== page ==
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AAPOR 2009 Interview Wrapup

Topics: AAPOR , AAPOR2009

I'm back in DC and rested, or at least, better rested than I was this time yesterday. As a wrap up to my coverage of this year's conference of the American Association for Public Opinion Research (AAPOR), here are links to all of the video interviews (with some final thoughts below):

  • Michael Link, AAPOR's conference chair, provides an introduction.
  • Masahiko Aida on a likely voter validation study conducted by Greenberg, Quinlan Rosner & Democracy Corps.
  • Reg Baker on AAPOR's online panel survey task force.
  • Chris Borick on the whether the "incumbent rule" made a comeback in 2008.
  • Elizabeth Dean on RTI International's efforts to recruit and interview respondents in Second Life.
  • Don Dillman on Address Based Sampling (ABS) and its applications for Internet surveys.
  • Paul Donato on the role of traditional survey research in a world of changing electronic measurement.
  • Tom Guterbock on his research on improving political message testing.
  • Lou Harris recounts experiences working for candidate John F. Kennedy in 1960.
  • Sunshine Hillygus on her study of how primary supporters of Hillary Clinton (and those of other unsuccessful presidential candidates) ended up voting in the general election.
  • Scott Keeter on the perils of pre-election polling in 2008.
  • Jon Krosnick on the challenges in assessing the quality of new survey methods.
  • Jennie Lai of the Nielsen Company on their research into the use of mobile devices for time use surveys.
  • Christopher Wlezien on the work he and Bob Erikson have done on the comparative accuracy of polls and political prediction markets.

A few things to remember about AAPOR's annual conference: First, my interviews barely scratched the surface of the breadth and depth of subjects covered and findings presented. I tend to focus more closely on topics related to pre-election polling, but the conference covered a much wider array of methodological issues. For example, there were by my count eight panels on survey non-response, six on web surveys, and five each on the address based sampling and cell phone interviewing. These tend to be highly technical and not easily conveyed via quick video interview.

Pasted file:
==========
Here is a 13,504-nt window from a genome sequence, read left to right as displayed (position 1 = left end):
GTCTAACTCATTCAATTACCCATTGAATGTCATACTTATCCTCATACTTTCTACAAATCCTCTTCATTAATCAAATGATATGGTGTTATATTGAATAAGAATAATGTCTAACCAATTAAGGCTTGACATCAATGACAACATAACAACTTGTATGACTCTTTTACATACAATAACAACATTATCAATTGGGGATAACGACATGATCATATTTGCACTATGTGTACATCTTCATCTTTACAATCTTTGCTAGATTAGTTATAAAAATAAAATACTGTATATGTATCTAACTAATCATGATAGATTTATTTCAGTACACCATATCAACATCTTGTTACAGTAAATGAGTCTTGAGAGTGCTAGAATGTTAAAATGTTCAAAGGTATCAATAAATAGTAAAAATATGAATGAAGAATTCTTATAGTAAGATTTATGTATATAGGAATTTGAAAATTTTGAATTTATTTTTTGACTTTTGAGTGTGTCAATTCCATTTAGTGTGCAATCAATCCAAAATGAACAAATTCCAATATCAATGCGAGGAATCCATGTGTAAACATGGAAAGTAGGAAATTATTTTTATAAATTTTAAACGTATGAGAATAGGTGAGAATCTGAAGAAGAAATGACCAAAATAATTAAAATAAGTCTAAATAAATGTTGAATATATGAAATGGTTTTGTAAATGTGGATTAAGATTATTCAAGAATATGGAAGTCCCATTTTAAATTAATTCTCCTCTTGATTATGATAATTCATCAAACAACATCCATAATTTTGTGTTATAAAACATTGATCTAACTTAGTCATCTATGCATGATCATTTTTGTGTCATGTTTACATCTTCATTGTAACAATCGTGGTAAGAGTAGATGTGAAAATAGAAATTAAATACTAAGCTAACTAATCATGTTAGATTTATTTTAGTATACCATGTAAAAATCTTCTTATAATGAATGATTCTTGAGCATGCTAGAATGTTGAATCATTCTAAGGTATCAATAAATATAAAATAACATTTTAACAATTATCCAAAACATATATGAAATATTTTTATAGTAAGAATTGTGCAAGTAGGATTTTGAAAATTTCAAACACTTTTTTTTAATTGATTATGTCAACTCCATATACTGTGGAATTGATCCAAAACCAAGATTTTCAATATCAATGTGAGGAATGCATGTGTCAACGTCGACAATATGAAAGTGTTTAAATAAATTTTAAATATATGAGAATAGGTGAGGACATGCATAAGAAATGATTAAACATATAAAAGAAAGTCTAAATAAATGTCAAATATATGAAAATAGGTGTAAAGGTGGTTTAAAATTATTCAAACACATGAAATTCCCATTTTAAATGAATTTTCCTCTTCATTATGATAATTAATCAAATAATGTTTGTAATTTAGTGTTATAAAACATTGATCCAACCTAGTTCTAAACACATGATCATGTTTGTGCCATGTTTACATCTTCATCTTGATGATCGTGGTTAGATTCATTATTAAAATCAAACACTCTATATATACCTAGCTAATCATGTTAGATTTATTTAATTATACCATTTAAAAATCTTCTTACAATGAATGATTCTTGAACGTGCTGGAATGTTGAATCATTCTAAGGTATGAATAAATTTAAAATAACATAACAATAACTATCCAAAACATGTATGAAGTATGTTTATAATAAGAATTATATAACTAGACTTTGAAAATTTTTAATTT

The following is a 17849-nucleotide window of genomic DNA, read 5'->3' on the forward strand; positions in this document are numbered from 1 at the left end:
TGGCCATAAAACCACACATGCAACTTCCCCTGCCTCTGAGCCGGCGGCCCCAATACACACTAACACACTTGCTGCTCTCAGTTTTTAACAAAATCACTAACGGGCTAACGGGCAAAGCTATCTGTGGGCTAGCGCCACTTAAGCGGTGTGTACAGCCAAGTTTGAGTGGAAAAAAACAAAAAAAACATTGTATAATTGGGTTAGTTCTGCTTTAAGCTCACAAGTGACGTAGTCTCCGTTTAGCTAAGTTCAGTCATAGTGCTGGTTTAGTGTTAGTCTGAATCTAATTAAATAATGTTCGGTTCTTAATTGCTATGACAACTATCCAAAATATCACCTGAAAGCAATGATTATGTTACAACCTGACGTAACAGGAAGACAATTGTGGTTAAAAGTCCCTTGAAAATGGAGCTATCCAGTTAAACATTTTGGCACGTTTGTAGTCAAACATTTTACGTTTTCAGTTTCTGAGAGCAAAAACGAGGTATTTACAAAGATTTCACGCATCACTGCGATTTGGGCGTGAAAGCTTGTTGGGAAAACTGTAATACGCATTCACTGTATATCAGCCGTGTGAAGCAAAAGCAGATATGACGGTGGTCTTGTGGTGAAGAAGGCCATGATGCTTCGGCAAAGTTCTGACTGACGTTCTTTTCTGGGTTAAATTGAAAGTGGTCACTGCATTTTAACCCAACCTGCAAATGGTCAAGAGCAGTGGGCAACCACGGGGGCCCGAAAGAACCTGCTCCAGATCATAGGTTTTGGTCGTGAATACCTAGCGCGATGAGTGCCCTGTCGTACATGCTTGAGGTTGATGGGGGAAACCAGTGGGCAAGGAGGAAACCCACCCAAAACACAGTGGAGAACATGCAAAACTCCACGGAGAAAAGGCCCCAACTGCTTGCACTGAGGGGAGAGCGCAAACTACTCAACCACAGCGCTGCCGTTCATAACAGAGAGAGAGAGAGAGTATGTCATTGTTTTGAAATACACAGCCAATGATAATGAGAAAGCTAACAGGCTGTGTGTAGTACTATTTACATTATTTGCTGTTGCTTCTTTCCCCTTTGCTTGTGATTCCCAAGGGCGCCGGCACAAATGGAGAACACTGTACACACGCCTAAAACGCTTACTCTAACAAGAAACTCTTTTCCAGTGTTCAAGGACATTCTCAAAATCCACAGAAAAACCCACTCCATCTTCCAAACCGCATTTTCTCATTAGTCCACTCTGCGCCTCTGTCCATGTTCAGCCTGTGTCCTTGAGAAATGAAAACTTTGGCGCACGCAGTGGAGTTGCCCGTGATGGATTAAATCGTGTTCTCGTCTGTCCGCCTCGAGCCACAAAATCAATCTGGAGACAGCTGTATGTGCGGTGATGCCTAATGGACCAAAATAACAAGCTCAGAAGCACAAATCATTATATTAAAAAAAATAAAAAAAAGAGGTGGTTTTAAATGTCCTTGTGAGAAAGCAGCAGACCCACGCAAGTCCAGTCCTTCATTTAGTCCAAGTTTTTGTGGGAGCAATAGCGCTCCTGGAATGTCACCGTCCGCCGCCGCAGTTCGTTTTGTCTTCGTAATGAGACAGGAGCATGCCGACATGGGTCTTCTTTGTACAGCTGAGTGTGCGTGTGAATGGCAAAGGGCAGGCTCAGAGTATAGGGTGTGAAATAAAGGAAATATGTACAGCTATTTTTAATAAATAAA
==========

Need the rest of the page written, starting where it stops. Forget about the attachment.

Remember also that a lot of the findings presented at the conference -- including some that made their way into these interviews -- are very preliminary. The quality of the "papers" presented at the AAPOR varies widely (and I put that word in quotations because most are just Powerpoint presentations). Only a handful will eventually make their way into academic journals, and those that do are still at the beginning of a long peer review process that may ultimately lead their authors to different conclusions. Some of that review comes in the form of tough questions at the conference that my interviews cannot capture.

Finally, some words of thanks: First, thanks to o all of those I interviewed for making themselves avalable. Second, a big thanks to Michael Link, the conference chair, and Monica Evans-Lombe and her colleagues at AMP (AAPOR's management company), who helped provide important logistical support. Finally, another big thank you to Lisa Mathias at the Winston Group for creating the animation that appears at the beginning of each video (and her colleague and pollster regular Kristen Soltis for recommending her). Thank you to all!

 

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